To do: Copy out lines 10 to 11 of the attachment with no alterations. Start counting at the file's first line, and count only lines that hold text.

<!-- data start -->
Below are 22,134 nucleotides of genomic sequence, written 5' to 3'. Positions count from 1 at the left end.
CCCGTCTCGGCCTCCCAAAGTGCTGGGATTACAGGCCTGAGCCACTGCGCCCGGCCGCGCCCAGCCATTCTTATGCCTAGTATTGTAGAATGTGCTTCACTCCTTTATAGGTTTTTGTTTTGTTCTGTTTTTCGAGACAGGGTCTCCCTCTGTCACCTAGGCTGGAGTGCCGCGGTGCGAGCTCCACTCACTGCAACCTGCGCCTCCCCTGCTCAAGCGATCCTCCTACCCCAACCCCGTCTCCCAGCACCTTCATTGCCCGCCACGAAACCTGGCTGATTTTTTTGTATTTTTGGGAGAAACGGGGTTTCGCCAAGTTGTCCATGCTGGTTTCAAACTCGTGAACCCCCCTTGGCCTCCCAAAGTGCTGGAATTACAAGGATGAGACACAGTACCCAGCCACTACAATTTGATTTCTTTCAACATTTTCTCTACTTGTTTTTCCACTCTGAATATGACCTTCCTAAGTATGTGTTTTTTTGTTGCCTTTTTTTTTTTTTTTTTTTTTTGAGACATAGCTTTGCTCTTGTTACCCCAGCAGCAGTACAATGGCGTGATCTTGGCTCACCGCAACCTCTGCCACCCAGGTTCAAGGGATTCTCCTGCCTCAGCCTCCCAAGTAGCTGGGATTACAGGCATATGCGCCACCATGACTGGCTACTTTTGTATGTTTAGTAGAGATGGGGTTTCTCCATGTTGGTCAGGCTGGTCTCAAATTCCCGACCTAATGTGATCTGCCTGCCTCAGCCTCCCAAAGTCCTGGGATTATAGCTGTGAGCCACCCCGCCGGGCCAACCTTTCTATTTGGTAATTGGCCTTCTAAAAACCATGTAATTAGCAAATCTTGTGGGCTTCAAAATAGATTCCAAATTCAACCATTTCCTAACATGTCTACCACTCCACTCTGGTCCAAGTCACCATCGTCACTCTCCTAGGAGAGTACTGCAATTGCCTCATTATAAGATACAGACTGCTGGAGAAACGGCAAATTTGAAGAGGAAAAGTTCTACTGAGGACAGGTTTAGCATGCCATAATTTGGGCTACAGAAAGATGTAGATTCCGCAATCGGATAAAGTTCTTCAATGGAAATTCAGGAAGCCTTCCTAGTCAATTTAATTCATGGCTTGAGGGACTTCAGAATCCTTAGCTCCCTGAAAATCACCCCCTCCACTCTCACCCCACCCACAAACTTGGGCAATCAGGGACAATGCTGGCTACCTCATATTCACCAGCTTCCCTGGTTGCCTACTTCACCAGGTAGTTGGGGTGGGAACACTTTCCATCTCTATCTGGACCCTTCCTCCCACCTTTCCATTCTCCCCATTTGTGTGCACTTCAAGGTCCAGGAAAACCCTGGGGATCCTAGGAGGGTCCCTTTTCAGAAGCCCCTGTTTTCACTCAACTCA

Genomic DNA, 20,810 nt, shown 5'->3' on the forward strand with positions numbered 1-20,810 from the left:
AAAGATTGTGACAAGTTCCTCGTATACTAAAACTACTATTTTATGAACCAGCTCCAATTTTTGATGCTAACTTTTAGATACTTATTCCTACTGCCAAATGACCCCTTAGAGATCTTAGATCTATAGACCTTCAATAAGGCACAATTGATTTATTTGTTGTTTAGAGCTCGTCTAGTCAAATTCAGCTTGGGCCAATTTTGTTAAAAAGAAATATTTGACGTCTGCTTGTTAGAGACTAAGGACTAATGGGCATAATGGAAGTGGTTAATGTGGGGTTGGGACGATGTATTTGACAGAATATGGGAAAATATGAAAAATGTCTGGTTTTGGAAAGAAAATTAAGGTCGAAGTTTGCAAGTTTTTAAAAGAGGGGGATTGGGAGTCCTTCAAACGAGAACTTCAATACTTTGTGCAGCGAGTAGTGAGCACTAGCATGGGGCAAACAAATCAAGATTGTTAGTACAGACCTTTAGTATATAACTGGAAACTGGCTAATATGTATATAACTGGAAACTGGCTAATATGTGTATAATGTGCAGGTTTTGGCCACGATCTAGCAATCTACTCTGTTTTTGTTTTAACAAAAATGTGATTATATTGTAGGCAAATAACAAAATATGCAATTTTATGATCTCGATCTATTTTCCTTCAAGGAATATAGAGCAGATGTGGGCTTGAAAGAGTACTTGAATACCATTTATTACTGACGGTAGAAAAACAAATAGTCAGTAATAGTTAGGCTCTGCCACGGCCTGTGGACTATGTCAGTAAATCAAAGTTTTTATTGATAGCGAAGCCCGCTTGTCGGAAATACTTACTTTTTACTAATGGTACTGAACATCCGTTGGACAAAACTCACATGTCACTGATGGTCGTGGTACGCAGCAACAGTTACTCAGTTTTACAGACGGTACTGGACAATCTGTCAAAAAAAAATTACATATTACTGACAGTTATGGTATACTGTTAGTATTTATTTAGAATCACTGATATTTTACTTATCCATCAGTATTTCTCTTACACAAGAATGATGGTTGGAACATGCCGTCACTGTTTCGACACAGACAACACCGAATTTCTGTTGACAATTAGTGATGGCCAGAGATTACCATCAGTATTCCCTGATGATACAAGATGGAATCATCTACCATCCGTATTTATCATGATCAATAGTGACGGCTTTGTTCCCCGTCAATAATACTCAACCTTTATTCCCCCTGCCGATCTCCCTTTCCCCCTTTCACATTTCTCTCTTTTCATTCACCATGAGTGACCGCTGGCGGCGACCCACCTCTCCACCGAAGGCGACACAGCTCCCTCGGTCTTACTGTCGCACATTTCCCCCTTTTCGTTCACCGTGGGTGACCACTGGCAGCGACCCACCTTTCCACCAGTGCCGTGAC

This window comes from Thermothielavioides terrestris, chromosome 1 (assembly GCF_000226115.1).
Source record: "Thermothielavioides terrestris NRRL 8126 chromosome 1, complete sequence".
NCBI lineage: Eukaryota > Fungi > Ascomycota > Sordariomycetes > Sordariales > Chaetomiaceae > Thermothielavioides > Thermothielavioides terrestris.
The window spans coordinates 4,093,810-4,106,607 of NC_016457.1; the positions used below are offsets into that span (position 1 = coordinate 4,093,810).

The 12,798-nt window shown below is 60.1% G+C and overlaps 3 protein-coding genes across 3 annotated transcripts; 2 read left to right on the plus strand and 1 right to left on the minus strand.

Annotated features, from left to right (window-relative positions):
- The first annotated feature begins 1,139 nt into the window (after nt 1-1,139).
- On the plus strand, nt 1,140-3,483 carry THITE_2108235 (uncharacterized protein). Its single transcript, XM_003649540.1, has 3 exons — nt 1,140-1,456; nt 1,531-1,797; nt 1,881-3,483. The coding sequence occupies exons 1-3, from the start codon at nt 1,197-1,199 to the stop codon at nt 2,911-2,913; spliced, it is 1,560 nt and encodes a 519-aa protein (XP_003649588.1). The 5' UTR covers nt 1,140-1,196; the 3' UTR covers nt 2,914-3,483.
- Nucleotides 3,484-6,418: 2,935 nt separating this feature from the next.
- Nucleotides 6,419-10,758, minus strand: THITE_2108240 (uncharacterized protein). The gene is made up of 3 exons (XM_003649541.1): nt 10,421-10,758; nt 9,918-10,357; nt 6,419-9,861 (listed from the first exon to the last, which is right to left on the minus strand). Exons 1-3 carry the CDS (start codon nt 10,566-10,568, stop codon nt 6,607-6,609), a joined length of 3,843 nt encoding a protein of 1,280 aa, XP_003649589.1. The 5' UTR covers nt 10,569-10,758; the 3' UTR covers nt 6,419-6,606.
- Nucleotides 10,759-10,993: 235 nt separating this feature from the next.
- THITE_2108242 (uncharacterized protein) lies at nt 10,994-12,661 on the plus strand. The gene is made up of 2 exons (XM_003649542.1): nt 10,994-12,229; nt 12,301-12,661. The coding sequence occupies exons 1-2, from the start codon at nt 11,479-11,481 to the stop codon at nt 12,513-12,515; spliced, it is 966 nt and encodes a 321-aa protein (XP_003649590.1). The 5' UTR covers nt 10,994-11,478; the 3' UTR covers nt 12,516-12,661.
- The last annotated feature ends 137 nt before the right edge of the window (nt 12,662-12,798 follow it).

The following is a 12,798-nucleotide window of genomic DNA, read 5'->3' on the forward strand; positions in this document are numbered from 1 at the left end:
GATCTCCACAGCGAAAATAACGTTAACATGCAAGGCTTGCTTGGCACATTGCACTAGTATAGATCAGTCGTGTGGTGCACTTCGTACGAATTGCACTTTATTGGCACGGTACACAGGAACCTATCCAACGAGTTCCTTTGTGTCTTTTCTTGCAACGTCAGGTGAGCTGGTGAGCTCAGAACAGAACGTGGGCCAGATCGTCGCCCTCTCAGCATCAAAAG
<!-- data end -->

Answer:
Annotated features, from left to right (window-relative positions):
- The first annotated feature begins 1,139 nt into the window (after nt 1-1,139).